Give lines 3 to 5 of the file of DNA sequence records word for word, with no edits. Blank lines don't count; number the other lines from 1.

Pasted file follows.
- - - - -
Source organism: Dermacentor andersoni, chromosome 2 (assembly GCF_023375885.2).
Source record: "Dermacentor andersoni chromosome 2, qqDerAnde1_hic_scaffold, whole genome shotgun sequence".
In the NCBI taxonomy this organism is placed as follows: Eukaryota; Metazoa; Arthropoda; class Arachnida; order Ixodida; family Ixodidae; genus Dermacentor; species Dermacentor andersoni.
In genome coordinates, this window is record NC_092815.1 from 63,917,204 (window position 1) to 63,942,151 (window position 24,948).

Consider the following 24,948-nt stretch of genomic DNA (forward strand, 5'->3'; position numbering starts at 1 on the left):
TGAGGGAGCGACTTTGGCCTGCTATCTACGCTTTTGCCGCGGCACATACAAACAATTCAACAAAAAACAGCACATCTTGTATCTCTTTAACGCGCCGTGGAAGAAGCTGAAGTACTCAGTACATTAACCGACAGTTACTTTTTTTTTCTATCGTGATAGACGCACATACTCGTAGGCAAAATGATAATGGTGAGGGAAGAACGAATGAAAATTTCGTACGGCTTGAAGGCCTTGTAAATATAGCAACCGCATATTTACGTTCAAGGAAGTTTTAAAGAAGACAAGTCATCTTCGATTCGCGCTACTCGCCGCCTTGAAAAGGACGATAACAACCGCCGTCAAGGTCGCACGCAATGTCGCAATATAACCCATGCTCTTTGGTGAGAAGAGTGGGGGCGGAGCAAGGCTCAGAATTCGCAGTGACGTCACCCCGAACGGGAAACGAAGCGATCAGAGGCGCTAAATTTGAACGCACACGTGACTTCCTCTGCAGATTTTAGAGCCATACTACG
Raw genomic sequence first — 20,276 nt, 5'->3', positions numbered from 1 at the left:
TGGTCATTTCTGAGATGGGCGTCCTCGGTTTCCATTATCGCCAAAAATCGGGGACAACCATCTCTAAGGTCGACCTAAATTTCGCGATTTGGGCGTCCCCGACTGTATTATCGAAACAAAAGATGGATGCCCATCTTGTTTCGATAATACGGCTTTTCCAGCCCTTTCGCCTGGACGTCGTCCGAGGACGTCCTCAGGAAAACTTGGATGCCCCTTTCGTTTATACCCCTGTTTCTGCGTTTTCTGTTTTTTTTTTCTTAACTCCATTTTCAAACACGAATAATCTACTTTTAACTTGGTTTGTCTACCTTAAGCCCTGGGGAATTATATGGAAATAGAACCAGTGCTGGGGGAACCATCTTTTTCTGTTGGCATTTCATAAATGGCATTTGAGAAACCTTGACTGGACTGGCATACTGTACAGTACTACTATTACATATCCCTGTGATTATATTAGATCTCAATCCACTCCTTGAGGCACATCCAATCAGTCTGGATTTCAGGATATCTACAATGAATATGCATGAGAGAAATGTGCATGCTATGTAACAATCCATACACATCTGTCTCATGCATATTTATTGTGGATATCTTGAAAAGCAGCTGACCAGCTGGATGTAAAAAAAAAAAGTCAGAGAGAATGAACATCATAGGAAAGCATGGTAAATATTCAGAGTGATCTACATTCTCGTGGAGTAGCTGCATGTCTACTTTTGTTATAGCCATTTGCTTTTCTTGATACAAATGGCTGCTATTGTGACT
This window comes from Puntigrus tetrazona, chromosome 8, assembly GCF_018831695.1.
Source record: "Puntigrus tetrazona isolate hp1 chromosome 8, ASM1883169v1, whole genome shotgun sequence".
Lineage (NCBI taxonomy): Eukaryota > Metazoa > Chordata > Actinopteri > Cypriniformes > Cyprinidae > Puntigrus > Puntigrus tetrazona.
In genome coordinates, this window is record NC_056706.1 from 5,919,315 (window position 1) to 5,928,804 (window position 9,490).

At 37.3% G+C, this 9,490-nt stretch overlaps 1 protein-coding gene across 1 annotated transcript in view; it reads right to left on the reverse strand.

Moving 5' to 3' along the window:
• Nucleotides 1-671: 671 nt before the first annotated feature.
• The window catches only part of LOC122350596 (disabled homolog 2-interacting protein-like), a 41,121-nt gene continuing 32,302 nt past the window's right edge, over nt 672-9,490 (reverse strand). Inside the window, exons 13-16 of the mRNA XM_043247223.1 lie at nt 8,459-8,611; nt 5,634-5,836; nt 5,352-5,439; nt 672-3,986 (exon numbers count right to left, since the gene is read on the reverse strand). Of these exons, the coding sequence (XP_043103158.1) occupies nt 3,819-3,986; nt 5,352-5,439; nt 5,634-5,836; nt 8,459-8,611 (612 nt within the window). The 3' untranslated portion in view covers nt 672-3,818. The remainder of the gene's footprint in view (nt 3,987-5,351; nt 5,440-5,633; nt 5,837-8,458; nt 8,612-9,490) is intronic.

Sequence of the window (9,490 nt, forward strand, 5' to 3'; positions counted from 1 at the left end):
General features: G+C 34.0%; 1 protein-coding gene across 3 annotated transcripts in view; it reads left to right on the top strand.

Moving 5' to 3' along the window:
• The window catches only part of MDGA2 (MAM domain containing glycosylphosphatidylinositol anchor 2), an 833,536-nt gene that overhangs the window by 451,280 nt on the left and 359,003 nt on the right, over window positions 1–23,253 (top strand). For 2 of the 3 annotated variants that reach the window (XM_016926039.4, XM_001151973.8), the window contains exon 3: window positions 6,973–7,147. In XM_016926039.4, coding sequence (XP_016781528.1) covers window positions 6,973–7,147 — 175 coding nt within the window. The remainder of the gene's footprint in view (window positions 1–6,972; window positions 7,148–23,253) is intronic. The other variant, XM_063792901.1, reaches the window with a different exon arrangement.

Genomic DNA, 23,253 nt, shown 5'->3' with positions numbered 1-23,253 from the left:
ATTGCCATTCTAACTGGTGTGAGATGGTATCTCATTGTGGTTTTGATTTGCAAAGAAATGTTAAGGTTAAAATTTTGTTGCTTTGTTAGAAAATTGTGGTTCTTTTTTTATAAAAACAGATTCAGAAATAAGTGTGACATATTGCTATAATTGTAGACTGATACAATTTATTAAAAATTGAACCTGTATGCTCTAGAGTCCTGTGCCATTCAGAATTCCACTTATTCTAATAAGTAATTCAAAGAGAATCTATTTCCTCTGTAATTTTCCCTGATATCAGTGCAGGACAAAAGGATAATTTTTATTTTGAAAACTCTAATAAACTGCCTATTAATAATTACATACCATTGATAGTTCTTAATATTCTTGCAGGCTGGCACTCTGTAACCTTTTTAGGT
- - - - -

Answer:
In the NCBI taxonomy this organism is placed as follows: Eukaryota; Metazoa; Arthropoda; class Arachnida; order Ixodida; family Ixodidae; genus Dermacentor; species Dermacentor andersoni.
In genome coordinates, this window is record NC_092815.1 from 63,917,204 (window position 1) to 63,942,151 (window position 24,948).

Consider the following 24,948-nt stretch of genomic DNA (forward strand, 5'->3'; position numbering starts at 1 on the left):